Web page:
New England is giving Brown a one-year deal worth up to $15 million, Rosenhaus said. It includes a $9 million signing bonus, $10 million guaranteed and $5 million in incentives.
The agreement came hours after Oakland released Brown to end his tumultuous stint with the Raiders, who acquired the Pro Bowl wide receiver via trade during the offseason.
Brown took to social media after he agreed to the deal.
Brown was eligible to sign with any team at 4:01 p.m. ET Saturday. He is not eligible to play until Week 2 at the earliest, which means he will miss New England's opener Sunday night against his former team, the Pittsburgh Steelers. The Patriots and Raiders do not play this regular season.
The Patriots will have to make a corresponding move once they officially sign Brown, but for now, their receiving corps includes Super Bowl LIII Most Valuable Player Julian Edelman, Brown, Josh Gordon, Demaryius Thomas, Phillip Dorsett and undrafted rookies Jakobi Meyers and Gunner Olszewski. First-round draft choice N'Keal Harry has opened the season on injured reserve.
Brown asked to be released by the Raiders in an Instagram post earlier Saturday. Oakland had fined him $215,073.53 for conduct detrimental to the team, sources told Schefter, a move that voided the $29.125 million of guaranteed money in Brown's deal.
In addition, the Raiders sent Brown a letter stating that he no longer would be entitled to termination pay, sources told Schefter. As a result, Brown would have been playing on a week-to-week basis with both his guaranteed money voided and lack of termination pay.
Oakland, in turn, cut Brown just before noon Saturday.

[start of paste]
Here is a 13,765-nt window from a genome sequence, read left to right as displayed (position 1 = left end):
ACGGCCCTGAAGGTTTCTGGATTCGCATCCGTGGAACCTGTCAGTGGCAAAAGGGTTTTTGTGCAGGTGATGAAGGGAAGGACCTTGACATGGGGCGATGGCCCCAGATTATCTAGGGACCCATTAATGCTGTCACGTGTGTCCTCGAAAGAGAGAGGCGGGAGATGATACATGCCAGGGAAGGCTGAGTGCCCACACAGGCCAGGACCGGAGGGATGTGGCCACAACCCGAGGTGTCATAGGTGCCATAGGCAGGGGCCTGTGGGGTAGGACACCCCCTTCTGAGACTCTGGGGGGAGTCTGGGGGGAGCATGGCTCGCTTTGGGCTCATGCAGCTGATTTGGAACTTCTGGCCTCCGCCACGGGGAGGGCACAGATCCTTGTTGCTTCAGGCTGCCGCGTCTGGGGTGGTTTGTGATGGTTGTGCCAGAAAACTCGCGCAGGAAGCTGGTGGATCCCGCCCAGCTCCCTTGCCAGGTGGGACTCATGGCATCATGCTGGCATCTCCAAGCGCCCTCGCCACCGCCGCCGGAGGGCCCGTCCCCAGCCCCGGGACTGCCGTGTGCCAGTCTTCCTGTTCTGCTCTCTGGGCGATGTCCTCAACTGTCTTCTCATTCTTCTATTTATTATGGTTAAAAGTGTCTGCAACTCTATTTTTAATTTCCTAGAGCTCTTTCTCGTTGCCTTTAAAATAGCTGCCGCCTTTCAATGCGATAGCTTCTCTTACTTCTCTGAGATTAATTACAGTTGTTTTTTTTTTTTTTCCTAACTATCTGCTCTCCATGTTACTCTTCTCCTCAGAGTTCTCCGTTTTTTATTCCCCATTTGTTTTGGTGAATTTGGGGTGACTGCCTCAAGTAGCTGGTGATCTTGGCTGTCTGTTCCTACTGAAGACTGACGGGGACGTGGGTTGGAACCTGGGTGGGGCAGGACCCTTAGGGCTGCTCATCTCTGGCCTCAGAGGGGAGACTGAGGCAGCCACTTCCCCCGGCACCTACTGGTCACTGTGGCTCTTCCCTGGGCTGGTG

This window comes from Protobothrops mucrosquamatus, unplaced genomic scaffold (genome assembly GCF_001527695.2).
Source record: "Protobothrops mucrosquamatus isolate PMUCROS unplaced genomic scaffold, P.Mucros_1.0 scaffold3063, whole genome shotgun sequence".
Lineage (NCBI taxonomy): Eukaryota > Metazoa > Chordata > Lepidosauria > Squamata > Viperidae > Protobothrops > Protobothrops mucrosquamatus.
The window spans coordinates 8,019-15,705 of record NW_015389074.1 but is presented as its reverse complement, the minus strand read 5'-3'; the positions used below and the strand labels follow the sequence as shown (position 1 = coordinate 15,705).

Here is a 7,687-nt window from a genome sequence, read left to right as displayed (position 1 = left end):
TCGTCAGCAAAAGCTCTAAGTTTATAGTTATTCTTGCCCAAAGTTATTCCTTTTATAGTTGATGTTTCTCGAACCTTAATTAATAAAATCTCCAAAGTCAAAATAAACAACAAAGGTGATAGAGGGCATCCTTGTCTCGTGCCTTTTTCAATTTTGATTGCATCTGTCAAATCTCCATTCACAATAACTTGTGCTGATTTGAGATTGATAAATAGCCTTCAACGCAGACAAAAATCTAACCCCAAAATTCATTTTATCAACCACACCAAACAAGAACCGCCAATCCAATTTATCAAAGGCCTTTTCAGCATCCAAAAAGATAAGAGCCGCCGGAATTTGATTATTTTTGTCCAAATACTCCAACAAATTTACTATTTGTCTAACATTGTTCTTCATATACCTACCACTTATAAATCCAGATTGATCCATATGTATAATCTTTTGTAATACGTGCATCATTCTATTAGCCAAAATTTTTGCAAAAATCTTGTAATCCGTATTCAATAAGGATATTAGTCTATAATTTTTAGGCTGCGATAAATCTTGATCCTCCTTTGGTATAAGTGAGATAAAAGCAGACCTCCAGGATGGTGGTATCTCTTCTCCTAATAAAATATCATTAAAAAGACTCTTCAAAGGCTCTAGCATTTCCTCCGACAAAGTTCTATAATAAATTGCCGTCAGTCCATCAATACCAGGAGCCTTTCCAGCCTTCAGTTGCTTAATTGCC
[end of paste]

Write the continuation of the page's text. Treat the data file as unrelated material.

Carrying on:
"Technically, it was really more of a warning," Rosenhaus said on SportsCenter, referring to the removal of the guarantees. "If there were any infractions down the line, the Raiders would protect themselves. But never actually went as far as to void the guarantees."
Brown never played a game for Oakland but was the center of the Raiders' offseason story.
AB runs around screaming 'I'm free' after being released
Antonio Brown runs around his backyard screaming after he was released by the Raiders.
He spent time away from the team as he attempted to resolve issues with his helmet and his feet, was fined for missing time, got into a verbal altercation with general manager Mike Mayock over those fines and was fined for the altercation.
Additionally, Brown on Friday posted a video on YouTube of a private phone call he had with Raiders coach Jon Gruden.
In the video, which lasted 1 minute, 57 seconds, Brown is heard taking a call from Gruden, who asks the receiver: "What the hell is going on, man?"
Brown answers, "Just a villain all over the news, man."
After Brown's release, Gruden was asked about the receiver.
"I tell you, he's a good guy," the coach said. "He's misunderstood by a lot of people. He's a good guy. He's a great player, and I hope he gets what he's looking for."
The acquisition of Brown moved the Patriots past the Kansas City Chiefs and into the role of Super Bowl favorites. The Patriots went from 6-1 to 4-1 to win the Super Bowl, per Caesars Sportsbook. The Chiefs are 6-1. New England's updated win total moved from 11 to 11.5, per Caesars.
The Patriots have done well taking on players whose careers eventually were reborn in New England. Recent examples under coach Bill Belichick were running back Corey Dillon (rushed for 1,635 yards and won Super Bowl in 2004 season after being acquired via trade), receiver Wes Welker (caught NFL-high 112 passes in 2007 season after being acquired via trade) and receiver Randy Moss (caught 23 touchdowns in 2007 season after being acquired via trade).
Brown will try to follow suit.
Dating to 2010, his rookie season, he leads the league in receptions (837), receiving yards (11,207) and first downs (546) and is second to the now-retired Patriot Rob Gronkowski (79) in receiving touchdowns (74) during that span.
Moss (three times) and Gronkowski (five) are the only players to record double-digit touchdown receptions for the Patriots since 2001. Brown recorded double-digit TDs in four of his last five seasons with the Steelers, including his league-leading 15 TD receptions last season.
ESPN's Mike Reiss and David Purdum contributed to this report.